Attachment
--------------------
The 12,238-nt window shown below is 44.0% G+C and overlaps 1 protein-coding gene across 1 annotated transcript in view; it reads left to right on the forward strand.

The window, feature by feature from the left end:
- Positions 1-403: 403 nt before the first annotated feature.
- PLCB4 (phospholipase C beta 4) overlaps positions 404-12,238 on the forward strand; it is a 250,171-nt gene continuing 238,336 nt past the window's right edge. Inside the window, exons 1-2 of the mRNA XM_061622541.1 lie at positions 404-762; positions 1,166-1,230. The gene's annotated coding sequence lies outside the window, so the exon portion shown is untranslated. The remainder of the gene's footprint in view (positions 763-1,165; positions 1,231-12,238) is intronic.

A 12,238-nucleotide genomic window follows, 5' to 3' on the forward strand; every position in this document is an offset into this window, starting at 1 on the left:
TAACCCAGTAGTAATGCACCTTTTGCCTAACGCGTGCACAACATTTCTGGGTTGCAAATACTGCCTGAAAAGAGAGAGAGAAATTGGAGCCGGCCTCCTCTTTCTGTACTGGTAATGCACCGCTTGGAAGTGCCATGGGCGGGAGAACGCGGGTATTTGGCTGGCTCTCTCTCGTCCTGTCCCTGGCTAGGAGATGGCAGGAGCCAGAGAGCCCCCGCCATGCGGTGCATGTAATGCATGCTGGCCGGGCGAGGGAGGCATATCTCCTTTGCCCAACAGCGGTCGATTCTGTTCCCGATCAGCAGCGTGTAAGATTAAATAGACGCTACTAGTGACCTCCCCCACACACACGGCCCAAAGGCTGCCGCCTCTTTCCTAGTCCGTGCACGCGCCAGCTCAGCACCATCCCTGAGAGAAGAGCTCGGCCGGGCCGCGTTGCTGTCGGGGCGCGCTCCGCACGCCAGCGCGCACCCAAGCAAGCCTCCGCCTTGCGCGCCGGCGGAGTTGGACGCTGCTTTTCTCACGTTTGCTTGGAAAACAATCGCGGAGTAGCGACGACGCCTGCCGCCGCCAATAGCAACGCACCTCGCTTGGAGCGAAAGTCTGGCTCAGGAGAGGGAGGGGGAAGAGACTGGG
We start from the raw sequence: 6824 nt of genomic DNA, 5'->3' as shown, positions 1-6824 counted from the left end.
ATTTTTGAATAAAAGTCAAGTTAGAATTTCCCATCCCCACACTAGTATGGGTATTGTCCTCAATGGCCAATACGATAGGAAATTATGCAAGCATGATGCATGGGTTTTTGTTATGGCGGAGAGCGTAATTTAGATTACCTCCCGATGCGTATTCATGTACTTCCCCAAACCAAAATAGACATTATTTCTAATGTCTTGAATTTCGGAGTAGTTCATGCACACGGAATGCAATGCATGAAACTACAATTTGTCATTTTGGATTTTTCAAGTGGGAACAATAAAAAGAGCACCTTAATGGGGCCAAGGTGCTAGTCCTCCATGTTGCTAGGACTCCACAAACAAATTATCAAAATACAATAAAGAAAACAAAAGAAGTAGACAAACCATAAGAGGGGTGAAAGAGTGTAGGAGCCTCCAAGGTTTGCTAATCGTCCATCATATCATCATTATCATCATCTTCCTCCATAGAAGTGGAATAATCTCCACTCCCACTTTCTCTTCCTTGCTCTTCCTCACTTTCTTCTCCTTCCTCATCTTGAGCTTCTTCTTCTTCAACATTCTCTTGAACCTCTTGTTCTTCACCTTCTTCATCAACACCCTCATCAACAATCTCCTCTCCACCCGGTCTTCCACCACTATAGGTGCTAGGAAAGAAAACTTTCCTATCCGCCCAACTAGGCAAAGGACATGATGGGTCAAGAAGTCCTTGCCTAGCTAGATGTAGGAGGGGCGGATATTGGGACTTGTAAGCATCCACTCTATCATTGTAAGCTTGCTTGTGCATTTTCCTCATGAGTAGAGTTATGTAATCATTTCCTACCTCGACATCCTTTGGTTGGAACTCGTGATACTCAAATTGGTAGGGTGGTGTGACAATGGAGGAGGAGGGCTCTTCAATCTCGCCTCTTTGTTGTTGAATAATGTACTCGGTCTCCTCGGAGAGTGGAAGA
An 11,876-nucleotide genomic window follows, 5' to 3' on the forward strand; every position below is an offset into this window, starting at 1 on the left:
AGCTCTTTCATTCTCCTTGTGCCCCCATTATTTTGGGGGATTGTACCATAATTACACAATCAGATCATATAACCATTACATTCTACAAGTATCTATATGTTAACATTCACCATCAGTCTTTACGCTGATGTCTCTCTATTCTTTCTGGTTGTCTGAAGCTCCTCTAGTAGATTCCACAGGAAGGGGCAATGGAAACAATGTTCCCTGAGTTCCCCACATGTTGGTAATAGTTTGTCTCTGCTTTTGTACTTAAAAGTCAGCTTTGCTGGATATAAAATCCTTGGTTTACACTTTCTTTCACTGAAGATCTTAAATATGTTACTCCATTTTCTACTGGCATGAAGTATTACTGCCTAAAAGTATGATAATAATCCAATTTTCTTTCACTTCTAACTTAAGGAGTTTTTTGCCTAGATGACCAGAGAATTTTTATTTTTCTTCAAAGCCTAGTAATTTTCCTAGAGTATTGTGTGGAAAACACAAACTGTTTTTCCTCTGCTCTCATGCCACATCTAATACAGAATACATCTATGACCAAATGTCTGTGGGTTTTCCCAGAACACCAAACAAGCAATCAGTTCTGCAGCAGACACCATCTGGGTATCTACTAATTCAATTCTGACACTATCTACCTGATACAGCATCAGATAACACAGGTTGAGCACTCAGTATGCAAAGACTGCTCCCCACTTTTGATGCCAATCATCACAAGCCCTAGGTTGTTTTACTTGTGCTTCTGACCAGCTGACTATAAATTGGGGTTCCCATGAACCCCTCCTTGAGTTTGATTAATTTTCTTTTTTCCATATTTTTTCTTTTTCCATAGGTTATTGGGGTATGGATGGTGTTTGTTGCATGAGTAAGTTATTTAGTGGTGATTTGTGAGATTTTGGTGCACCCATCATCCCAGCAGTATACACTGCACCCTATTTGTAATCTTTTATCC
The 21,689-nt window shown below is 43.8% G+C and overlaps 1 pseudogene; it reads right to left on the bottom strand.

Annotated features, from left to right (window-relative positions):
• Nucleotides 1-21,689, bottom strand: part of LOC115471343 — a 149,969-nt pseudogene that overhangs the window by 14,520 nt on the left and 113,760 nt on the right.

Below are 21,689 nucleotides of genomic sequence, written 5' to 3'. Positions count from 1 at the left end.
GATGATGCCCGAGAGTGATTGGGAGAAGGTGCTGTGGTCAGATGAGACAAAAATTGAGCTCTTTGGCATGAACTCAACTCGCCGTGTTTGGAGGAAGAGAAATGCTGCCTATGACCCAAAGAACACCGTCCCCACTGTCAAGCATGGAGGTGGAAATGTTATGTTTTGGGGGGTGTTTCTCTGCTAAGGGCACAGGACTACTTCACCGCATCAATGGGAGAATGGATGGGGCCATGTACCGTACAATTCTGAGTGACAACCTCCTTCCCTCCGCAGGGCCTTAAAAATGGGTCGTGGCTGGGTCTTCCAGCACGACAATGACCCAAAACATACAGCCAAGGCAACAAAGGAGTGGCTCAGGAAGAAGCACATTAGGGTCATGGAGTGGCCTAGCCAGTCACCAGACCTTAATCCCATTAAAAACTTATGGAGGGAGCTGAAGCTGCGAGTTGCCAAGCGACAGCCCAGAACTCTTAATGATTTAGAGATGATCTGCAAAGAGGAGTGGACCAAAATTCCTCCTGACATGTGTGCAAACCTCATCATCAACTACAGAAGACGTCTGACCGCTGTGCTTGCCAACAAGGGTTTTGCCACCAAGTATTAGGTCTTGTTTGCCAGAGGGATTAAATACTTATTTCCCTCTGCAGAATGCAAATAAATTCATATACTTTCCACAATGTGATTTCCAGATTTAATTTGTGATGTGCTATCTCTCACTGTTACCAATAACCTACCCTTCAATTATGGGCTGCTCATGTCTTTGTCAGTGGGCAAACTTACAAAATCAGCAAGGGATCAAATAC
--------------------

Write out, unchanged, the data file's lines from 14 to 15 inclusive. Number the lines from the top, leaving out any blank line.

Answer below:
Below are 21,689 nucleotides of genomic sequence, written 5' to 3'. Positions count from 1 at the left end.
GATGATGCCCGAGAGTGATTGGGAGAAGGTGCTGTGGTCAGATGAGACAAAAATTGAGCTCTTTGGCATGAACTCAACTCGCCGTGTTTGGAGGAAGAGAAATGCTGCCTATGACCCAAAGAACACCGTCCCCACTGTCAAGCATGGAGGTGGAAATGTTATGTTTTGGGGGGTGTTTCTCTGCTAAGGGCACAGGACTACTTCACCGCATCAATGGGAGAATGGATGGGGCCATGTACCGTACAATTCTGAGTGACAACCTCCTTCCCTCCGCAGGGCCTTAAAAATGGGTCGTGGCTGGGTCTTCCAGCACGACAATGACCCAAAACATACAGCCAAGGCAACAAAGGAGTGGCTCAGGAAGAAGCACATTAGGGTCATGGAGTGGCCTAGCCAGTCACCAGACCTTAATCCCATTAAAAACTTATGGAGGGAGCTGAAGCTGCGAGTTGCCAAGCGACAGCCCAGAACTCTTAATGATTTAGAGATGATCTGCAAAGAGGAGTGGACCAAAATTCCTCCTGACATGTGTGCAAACCTCATCATCAACTACAGAAGACGTCTGACCGCTGTGCTTGCCAACAAGGGTTTTGCCACCAAGTATTAGGTCTTGTTTGCCAGAGGGATTAAATACTTATTTCCCTCTGCAGAATGCAAATAAATTCATATACTTTCCACAATGTGATTTCCAGATTTAATTTGTGATGTGCTATCTCTCACTGTTACCAATAACCTACCCTTCAATTATGGGCTGCTCATGTCTTTGTCAGTGGGCAAACTTACAAAATCAGCAAGGGATCAAATAC